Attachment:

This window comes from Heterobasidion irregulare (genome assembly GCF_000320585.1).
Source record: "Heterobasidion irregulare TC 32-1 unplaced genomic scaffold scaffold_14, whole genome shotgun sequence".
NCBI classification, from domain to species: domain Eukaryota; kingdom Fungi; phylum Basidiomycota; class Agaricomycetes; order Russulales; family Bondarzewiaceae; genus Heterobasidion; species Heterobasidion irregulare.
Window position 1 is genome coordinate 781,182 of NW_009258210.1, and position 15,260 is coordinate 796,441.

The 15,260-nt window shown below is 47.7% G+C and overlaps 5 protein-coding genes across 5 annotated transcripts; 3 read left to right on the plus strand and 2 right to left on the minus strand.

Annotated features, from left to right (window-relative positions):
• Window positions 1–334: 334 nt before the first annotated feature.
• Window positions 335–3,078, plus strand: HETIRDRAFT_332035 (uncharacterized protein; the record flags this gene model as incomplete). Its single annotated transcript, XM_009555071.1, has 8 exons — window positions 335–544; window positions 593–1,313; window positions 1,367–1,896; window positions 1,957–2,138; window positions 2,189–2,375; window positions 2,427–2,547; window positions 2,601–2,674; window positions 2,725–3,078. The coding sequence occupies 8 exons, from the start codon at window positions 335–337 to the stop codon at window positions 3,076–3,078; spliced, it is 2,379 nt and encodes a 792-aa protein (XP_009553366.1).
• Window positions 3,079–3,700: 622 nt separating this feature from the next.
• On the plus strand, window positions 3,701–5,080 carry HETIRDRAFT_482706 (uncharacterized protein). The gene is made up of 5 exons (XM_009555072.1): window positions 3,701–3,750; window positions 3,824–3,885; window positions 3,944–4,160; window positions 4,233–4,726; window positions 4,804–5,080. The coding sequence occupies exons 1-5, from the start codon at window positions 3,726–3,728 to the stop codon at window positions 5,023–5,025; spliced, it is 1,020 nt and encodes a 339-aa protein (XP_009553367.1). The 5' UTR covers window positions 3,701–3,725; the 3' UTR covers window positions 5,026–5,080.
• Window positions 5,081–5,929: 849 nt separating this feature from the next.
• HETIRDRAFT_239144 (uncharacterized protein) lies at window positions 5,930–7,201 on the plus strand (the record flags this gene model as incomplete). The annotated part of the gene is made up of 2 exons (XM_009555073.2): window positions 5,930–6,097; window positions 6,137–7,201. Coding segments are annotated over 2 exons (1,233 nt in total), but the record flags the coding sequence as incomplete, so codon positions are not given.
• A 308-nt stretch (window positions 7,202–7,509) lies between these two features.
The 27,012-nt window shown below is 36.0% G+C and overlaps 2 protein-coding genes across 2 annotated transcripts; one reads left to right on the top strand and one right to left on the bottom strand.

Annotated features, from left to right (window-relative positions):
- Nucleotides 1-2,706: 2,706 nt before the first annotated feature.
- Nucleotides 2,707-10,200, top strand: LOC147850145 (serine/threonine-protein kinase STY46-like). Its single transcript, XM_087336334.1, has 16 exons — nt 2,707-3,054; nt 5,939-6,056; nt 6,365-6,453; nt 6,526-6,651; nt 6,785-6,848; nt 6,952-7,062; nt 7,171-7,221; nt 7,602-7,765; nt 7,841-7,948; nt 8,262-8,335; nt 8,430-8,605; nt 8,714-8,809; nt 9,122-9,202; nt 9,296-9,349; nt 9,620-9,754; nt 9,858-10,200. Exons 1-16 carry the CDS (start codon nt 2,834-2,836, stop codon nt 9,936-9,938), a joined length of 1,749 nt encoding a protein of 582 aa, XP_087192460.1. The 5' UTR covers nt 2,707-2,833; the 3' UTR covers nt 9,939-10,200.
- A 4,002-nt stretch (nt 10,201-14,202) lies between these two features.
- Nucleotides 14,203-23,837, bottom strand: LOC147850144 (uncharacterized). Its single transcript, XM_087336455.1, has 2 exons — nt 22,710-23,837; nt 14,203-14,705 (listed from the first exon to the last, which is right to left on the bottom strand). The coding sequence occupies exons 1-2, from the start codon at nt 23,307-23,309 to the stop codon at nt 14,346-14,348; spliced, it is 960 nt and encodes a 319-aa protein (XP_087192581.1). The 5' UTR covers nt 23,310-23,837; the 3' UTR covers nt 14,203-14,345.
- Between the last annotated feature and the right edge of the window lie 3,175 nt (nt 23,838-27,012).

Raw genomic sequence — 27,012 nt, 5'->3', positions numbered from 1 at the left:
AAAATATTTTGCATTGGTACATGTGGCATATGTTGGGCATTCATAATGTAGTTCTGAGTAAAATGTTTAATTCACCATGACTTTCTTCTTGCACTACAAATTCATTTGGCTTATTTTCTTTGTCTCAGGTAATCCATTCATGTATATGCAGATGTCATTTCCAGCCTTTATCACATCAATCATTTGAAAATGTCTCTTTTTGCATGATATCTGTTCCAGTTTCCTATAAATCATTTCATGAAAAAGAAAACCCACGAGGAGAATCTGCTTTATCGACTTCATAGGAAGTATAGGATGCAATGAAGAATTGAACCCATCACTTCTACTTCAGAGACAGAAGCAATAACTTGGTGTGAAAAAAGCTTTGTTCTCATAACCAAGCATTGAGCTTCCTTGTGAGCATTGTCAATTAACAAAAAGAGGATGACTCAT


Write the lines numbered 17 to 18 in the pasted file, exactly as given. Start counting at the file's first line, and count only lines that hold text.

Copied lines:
- Nucleotides 2,707-10,200, top strand: LOC147850145 (serine/threonine-protein kinase STY46-like). Its single transcript, XM_087336334.1, has 16 exons — nt 2,707-3,054; nt 5,939-6,056; nt 6,365-6,453; nt 6,526-6,651; nt 6,785-6,848; nt 6,952-7,062; nt 7,171-7,221; nt 7,602-7,765; nt 7,841-7,948; nt 8,262-8,335; nt 8,430-8,605; nt 8,714-8,809; nt 9,122-9,202; nt 9,296-9,349; nt 9,620-9,754; nt 9,858-10,200. Exons 1-16 carry the CDS (start codon nt 2,834-2,836, stop codon nt 9,936-9,938), a joined length of 1,749 nt encoding a protein of 582 aa, XP_087192460.1. The 5' UTR covers nt 2,707-2,833; the 3' UTR covers nt 9,939-10,200.
- A 4,002-nt stretch (nt 10,201-14,202) lies between these two features.